Evaluating the efficacy of remediation or rehabilitation of attention deficits following a brain injury is complicated by a number of factors. First, there is no consensus regarding a definition of attention. Is it a general construct or does it reflect more specific sub-components or systems of functioning (e.g., sustained, divided, focused, selective, vigilance, speed of information processing, etc)? Second, different researchers and clinicians will report using the same or similar tests to measure different aspects of attention. Third, a study may use the same outcome measures repeatedly, thereby confounding practice and treatment effects (e.g., PASAT exposure to the test). Finally, studies may not consider and account for the rate of spontaneous recovery following brain injury (i.e. would participants naturally show recovery of function in the absence of treatment?).
Comparing the efficacy of various remediation efforts is also complicated by cross-study variability in treatment duration (e.g. from 30 minutes once a day for 5 days to 5 hours, every day for 6 weeks). Severity of injury and time since injury may also fluctuate from study to study.Over the past several years Cicerone et al. (2000; 2005; 2011) reviewed a series of studies investigating the effectiveness of attentional retraining interventions during rehabilitation following traumatic brain injury and stroke.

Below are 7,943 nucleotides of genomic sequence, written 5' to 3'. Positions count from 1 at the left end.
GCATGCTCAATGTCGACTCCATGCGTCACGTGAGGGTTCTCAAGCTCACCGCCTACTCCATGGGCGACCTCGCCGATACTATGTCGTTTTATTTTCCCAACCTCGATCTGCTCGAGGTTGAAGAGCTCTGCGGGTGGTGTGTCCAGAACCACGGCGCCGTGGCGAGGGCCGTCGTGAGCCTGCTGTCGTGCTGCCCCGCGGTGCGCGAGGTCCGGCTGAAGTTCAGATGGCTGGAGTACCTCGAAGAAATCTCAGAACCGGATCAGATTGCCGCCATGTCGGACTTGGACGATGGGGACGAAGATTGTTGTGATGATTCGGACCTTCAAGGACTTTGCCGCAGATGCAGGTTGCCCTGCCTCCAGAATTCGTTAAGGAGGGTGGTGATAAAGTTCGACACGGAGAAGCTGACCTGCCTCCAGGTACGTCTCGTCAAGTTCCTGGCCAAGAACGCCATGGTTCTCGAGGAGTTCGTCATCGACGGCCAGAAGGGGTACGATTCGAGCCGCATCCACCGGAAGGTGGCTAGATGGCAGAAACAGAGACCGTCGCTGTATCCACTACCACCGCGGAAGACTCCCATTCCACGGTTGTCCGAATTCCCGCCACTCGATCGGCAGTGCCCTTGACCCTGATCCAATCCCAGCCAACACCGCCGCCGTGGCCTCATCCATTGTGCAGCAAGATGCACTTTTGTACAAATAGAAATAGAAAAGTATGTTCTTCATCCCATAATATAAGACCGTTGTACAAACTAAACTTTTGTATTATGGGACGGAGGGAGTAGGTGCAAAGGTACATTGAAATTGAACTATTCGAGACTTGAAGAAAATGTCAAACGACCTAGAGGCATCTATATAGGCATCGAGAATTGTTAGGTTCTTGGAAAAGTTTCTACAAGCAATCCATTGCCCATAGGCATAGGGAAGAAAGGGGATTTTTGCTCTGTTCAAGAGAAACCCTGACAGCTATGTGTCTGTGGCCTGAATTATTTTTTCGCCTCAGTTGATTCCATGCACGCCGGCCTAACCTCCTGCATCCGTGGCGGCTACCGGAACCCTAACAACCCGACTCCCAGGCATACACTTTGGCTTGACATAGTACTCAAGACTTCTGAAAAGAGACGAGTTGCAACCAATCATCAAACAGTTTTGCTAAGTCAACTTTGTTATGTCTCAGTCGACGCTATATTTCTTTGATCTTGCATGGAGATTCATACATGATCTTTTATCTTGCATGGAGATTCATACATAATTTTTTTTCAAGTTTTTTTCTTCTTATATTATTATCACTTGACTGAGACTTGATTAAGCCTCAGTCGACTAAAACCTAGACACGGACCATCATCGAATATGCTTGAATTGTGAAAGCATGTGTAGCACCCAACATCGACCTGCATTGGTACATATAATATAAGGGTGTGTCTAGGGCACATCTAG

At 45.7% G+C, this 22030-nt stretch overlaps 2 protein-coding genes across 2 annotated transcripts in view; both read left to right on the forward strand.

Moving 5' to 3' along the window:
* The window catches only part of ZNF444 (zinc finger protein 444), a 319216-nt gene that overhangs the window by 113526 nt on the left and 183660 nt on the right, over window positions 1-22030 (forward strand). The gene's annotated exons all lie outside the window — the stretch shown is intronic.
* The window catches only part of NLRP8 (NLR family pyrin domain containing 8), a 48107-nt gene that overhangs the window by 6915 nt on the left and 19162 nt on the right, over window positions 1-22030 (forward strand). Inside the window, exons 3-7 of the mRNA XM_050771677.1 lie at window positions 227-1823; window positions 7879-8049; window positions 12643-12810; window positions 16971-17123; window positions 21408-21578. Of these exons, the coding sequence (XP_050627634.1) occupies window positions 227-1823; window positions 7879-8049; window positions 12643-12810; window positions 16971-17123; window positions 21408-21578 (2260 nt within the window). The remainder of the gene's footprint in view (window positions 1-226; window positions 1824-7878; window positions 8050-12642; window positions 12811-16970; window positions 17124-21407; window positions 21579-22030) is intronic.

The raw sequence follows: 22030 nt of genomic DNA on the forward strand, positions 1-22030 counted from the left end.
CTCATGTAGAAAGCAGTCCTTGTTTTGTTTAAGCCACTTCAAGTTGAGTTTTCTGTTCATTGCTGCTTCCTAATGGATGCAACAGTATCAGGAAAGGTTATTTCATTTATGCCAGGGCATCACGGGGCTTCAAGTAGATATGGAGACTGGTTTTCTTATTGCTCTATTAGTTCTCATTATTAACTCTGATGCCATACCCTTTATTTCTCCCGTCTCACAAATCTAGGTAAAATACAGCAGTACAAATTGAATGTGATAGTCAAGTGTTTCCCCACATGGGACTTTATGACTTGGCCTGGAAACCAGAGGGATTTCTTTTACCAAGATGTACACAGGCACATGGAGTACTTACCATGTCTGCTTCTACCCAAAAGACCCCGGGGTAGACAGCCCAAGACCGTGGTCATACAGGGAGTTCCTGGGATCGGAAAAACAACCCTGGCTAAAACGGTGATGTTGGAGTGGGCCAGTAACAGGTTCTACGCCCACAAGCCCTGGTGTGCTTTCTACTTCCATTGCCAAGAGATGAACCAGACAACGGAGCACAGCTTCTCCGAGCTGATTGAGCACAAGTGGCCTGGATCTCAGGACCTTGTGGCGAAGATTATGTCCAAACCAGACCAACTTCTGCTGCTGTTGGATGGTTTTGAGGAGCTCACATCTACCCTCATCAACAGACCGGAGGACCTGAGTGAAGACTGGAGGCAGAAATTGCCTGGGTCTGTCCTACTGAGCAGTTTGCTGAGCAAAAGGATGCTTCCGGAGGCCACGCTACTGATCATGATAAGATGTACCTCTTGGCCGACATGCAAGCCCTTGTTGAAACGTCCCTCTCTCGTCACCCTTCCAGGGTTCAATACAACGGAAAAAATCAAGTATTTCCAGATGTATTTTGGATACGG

Cicerone et al. (2005) recommended strategy training for persons with TBI for improving deficits of attention. It should be noted, however, that there was insufficient evidence to distinguish the effectiveness of specific attention training during acute stage rehabilitation from improvements made from spontaneous recovery or from more general cognitive interventions (Cicerone et al., 2005).
Drill & Practice
The following studies examined the influence of “drill & practice” exercises (either computerized and/or paper-and-pencil) on attentional functioning.